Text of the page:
This is a lesson about our beliefs, prompting us to challenge all the assumptions about life that we’ve been taking for granted. It’s a prompt to remain flexible, both in practical terms as well as in mindset. For peace of mind, it helps to always have a plan B ready to action, whether it’s a business continuity strategy, an emergency fund, or travel insurance.
On the flip side, this can be interpreted as a challenge — to be more spontaneous, to take risks, to take that once-in-a-lifetime trip or start looking for that dream job when the going is good. You never know where you might be tomorrow (even though right now, it’s likely to be home).
5 | We need a lot less than we think.
At the beginning of the year, asking yourself about the essentials you need to survive would have been an abstract thought experiment. And yet here we are, listing off our essentials as we brave the biweekly shop, and plotting the safest route to walk back around the block.
When we strip away the noise, it turns out we don’t need all that much. All of the products we’ve been adding to wishlists or pining after on Instagram are now non-essentials. In the workplace, we find ourselves making do with what we have. Suddenly, we don’t need high tech solutions or expensive suits — we connect just fine with the basics. We set up makeshift WFH stations at the kitchen table and Zoom call our colleagues in pyjama bottoms. We find solutions where before we found problems. What we have will do, and what we don’t have we can go without.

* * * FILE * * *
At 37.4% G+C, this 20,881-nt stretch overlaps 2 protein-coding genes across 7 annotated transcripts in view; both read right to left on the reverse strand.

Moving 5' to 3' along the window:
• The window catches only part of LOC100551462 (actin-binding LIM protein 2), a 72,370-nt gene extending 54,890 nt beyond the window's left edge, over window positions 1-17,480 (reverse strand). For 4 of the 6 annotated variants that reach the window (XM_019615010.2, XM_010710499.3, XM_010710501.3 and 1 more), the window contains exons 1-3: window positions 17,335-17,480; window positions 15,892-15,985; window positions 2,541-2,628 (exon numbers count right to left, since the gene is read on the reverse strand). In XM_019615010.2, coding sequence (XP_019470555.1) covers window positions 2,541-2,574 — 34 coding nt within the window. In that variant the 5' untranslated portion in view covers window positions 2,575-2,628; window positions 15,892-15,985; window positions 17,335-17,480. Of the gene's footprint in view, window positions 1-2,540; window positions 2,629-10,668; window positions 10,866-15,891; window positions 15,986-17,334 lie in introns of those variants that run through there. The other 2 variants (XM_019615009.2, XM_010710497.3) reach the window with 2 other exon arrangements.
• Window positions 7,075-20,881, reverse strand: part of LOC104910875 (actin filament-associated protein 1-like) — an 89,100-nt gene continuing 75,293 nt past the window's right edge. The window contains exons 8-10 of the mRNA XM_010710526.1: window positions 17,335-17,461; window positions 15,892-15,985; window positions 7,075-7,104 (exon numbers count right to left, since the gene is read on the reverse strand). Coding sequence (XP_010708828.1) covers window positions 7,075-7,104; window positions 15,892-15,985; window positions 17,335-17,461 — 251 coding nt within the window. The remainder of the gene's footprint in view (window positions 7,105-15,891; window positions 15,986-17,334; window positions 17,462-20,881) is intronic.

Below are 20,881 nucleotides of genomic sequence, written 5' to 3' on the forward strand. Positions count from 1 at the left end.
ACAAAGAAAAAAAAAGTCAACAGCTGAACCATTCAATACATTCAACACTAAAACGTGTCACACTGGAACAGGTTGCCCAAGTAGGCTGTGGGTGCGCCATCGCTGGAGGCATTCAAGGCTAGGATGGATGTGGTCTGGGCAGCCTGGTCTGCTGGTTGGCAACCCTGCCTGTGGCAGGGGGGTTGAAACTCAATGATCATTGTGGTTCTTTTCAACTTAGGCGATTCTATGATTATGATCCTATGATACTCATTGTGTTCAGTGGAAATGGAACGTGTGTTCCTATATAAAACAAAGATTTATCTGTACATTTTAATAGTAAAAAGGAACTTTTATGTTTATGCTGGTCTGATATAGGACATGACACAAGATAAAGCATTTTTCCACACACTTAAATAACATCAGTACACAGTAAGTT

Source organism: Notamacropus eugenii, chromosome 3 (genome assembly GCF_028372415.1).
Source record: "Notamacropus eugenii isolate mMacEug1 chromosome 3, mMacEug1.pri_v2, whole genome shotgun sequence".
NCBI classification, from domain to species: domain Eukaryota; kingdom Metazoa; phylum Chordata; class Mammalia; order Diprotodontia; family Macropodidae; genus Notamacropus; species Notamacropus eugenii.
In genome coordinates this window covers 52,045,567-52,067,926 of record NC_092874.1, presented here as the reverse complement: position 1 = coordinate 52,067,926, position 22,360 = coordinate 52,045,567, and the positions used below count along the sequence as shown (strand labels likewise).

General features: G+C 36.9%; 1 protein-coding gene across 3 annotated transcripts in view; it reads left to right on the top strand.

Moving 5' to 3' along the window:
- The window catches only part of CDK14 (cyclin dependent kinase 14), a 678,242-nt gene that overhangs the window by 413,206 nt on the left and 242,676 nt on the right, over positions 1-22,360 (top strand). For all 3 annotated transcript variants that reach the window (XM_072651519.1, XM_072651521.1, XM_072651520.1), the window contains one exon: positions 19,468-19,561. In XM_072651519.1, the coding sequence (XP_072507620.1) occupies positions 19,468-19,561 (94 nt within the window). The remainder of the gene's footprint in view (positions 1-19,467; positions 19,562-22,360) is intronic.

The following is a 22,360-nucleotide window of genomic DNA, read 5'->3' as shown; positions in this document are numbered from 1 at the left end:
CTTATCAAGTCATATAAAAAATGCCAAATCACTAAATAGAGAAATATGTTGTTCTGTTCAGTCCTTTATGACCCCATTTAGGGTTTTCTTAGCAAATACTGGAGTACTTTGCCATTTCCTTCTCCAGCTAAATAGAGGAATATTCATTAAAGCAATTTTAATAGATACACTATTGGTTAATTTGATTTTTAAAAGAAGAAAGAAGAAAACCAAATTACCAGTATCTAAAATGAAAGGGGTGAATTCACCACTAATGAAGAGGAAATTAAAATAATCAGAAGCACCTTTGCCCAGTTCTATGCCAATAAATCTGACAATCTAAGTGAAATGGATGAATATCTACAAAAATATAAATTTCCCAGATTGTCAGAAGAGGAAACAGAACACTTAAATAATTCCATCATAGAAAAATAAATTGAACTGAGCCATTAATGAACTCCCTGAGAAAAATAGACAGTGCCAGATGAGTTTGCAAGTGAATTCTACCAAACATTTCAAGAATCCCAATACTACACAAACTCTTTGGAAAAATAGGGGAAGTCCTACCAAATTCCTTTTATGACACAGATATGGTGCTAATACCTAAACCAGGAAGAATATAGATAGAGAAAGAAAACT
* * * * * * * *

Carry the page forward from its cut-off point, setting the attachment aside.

As if by default, many of us are becoming more conscious consumers. Before we make an online purchase, we Google the working conditions of warehouse staff to check if they have access to PPE. We try to support small local businesses as an alternative to big brands that will find it easier to pick up the pieces. We think twice before we grab produce at the supermarket — even if only to protect ourselves from germs.
This is an experiment in essentialism — a rejigging of perspective stemming from a reduction to bare basics. And to many of us, it’s living proof that we don’t need all that stuff. Instead, we get to look within. And once this is over, we can handpick the pieces we want to put back into our lives.
6 | We have got enough time.
We all know Parkinson’s law: “work expands so as to fill the time available for its completion”. Alternatively applied, our constant ‘busy’ state filled our time, expanding indefinitely until external forces shut it down. Now, we find ourselves rearranging our schedules, finding pockets of time for activities that once seemed far beyond reach.
A day in isolation is long and short all at once. It is long because there is plenty of time to fit in exercise, healthy meals and daily walks. It is short because even the most stressful and lonely days fade out into the night. The day stretches at will, allowing time to slow down by reading a book in the morning sun or speed up by binge-watching Tiger King. Away from most sources of external pressure, the choice is up to us. Finally, we come face to face with our excuses.